WIT Press

Generic Mapping Of Human Activity-based Exposure Scenarios To Petroleum Hydrocarbon Contaminants In An Oil Producing Area Of The Niger Delta Region Of Nigeria


Free (open access)





Page Range

79 - 90




5,402 kb

Paper DOI



WIT Press


W. J. Shittu, C. P. Nathanail & R. J. Abrahart


Oil spills worldwide may occur during production and transportation by accident, equipment failure and error. However, the common cause in the Niger Delta region of Nigeria has been attributed to pipeline sabotage and vandalism. Over the past 50 years a total of 6,817 oil spill incidents have been recorded resulting in the discharge of more than 9 million barrels of crude oil into the environment of which over 70 per cent remains unrecovered. The negative impact of such oil spills on human health and the environment can be severe. Most of the oil spills in the region occur from pipeline discharge in or near rural communities where people survive mainly on naturally available resources, engaging daily in traditional activities like hunting, fishing, farming and gathering even at the risk of exposure to oil contaminated media. This paper identify traditional rural activities in the region and map areas vulnerable to risk of exposure to petroleum hydrocarbon contaminants, base on a relative risk ranking model for traditional activities undertaken by the people. It indicates traditional activity with the highest risk according to age/gender following an average daily exposure scenario. To achieve this, oil spill site datasets from 1985 – 2008; spatial location of 354 rural communities; several kilometres of pipeline network digitised from SPOT satellite imaging was inputted into a GIS to map community proximity to oil pipeline routes and historic spill sites. Map overlay, buffering and Boolean operations were performed to determine community vulnerability to oil spill releases using proximity to pipelines and rivers, and land use type. The map will be beneficial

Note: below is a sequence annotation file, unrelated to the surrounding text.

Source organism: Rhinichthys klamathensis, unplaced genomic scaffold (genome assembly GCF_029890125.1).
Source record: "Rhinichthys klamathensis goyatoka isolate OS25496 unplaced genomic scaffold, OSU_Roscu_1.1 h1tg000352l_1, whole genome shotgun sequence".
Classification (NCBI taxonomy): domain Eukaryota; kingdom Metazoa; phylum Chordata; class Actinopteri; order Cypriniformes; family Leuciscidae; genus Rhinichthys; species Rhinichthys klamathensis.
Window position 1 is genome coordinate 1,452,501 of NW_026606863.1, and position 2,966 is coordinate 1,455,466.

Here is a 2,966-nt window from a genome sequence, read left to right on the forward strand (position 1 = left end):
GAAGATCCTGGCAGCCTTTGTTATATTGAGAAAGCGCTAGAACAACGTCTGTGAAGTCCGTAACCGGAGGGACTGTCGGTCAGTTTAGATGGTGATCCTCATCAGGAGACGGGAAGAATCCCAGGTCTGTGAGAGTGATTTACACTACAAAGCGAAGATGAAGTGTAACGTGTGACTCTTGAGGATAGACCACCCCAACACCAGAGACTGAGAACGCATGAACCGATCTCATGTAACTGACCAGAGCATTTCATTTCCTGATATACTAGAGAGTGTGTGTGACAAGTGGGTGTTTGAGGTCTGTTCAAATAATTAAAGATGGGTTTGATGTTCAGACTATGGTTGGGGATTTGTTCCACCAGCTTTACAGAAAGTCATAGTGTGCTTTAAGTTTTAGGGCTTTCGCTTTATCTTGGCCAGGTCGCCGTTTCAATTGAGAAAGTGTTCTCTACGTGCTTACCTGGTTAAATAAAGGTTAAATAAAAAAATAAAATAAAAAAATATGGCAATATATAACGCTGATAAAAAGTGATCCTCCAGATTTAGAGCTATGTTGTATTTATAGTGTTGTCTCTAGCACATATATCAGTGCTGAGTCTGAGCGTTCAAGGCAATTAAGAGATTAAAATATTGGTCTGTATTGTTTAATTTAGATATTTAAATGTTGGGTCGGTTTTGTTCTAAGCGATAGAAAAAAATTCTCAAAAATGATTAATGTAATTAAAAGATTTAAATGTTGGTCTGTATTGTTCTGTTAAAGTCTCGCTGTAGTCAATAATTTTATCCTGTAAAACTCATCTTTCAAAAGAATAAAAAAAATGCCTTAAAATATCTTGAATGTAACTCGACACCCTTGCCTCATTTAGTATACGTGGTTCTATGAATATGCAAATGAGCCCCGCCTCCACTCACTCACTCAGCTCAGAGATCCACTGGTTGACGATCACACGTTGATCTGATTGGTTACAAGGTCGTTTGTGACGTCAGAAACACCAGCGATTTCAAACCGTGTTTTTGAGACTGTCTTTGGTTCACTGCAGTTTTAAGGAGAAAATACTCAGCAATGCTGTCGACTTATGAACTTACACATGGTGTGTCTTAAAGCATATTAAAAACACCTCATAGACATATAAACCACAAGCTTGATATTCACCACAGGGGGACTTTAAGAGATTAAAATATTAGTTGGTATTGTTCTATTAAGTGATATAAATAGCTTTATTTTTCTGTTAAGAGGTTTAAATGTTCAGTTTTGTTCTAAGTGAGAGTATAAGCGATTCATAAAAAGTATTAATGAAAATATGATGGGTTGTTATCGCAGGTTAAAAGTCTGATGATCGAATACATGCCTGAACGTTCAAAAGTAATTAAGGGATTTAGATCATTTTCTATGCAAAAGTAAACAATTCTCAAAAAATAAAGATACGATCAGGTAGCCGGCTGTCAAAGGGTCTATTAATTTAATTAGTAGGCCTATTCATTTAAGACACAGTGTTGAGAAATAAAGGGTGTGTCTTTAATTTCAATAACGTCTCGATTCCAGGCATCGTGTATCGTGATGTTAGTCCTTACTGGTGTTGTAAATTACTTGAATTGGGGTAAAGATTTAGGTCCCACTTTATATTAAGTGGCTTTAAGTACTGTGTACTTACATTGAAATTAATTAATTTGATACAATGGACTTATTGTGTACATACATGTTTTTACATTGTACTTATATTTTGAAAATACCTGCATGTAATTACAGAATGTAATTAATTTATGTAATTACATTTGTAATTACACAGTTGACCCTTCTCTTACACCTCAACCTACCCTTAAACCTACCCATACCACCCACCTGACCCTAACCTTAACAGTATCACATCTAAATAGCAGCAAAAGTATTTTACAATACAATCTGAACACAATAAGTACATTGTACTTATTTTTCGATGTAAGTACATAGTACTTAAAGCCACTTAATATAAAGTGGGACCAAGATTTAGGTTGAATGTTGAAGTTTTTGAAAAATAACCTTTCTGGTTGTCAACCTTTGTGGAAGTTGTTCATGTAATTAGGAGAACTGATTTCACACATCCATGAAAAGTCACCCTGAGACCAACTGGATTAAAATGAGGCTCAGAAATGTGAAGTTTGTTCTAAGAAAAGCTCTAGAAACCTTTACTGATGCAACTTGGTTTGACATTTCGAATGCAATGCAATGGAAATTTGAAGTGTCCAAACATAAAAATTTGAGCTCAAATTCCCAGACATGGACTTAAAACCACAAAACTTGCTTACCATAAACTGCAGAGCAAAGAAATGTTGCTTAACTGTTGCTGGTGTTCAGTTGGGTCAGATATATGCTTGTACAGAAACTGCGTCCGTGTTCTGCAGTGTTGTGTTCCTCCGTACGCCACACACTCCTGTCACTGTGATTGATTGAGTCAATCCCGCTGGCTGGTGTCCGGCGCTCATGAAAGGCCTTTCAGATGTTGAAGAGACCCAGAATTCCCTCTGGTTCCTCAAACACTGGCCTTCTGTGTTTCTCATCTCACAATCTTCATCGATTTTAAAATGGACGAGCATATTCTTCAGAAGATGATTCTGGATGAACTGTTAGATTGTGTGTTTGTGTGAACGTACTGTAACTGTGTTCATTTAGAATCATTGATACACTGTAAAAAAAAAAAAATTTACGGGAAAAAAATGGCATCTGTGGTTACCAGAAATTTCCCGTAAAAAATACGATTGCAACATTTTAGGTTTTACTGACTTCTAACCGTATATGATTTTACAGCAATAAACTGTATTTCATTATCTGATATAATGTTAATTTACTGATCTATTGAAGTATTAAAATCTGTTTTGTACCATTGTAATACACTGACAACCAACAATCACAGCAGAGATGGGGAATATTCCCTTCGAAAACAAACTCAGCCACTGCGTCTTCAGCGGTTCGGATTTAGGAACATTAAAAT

risk, contaminants, exposure, pathway, oil spill, pollution